Anything you’d like to share?

Like Comment

Hi everyone, this is my first entry so I thought I’d blog about… well, blogging.

Last week I attended a talk by Tony Hey, from Microsoft. He was speaking about e-science and, among other things, talked about CombeChem, an EPSRC project based at the University of Southampton. A small part of the project (see this BBC news article last year) involves replacing the traditional notebook by a digital form. The degree of privacy of the digital lab book could be determined by the user (only themselves? their research group? their university?). Of course the ultimate openness in science is Jean-Claude Bradley’s Open Notebook Science initiative at Drexel University, where he and his group use a wiki as a lab notebook (UsefulChem) and make all their data publicly available. Bill Hooker at 3 Quarks Daily also refers to it in his trilogy about the future of open science, where his posts progress from Open Access to the research literature (here), to the “openness” of data (here), to a fully open practice of science (here).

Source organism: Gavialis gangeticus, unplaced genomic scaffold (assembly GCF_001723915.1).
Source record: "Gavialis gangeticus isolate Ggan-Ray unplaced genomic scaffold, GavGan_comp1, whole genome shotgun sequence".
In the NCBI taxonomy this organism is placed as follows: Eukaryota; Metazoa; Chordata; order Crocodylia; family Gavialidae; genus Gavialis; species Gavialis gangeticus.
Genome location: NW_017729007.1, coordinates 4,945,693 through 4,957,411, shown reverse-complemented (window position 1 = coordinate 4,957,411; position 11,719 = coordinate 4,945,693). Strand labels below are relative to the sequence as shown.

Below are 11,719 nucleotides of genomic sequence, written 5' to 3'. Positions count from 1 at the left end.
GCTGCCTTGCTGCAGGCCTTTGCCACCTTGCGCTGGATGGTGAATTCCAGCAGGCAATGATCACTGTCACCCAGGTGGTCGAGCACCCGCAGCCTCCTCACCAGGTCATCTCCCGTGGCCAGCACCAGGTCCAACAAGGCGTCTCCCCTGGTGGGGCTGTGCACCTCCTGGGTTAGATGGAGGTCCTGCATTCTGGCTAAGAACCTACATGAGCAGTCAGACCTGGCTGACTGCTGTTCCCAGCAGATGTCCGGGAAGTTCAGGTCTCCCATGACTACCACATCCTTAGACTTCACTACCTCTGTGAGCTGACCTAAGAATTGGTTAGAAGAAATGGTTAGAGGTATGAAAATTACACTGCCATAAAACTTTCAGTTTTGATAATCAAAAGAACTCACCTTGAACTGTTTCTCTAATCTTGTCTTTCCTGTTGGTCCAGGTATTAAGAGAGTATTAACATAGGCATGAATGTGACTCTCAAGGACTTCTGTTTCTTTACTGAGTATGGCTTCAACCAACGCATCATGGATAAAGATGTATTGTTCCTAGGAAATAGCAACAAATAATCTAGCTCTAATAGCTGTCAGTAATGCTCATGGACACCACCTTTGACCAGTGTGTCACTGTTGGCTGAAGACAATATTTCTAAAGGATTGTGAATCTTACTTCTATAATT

Nobody can really predict what the future of science will look like. But for now, would you consider blogging about your unsuccessful experiments – those that will never make it into a paper or thesis – to make them available to everyone?


Anne Pichon (Intern, Nature Reviews Drug Discovery)

Anne Pichon

Senior Editor, Nature Chemistry, Springer Nature

Anne received a broad training in chemistry at the National Graduate School of Chemistry in Montpellier, France. She then focused on inorganic and supramolecular chemistry and obtained her MPhil and PhD degrees from the Queen's University Belfast, UK, investigating porous coordination polymers for host–guest applications. After an internship with Nature Reviews Drug Discovery, Anne moved to John Wiley and Sons in 2007 as an assistant editor of the Society of Chemical Industry journals. She joined Nature Chemistry in October 2008, and was initially based in Tokyo where she also worked on other publishing projects with Nature Asia-Pacific. In April 2013, Anne relocated to the London office and now works full time on the journal.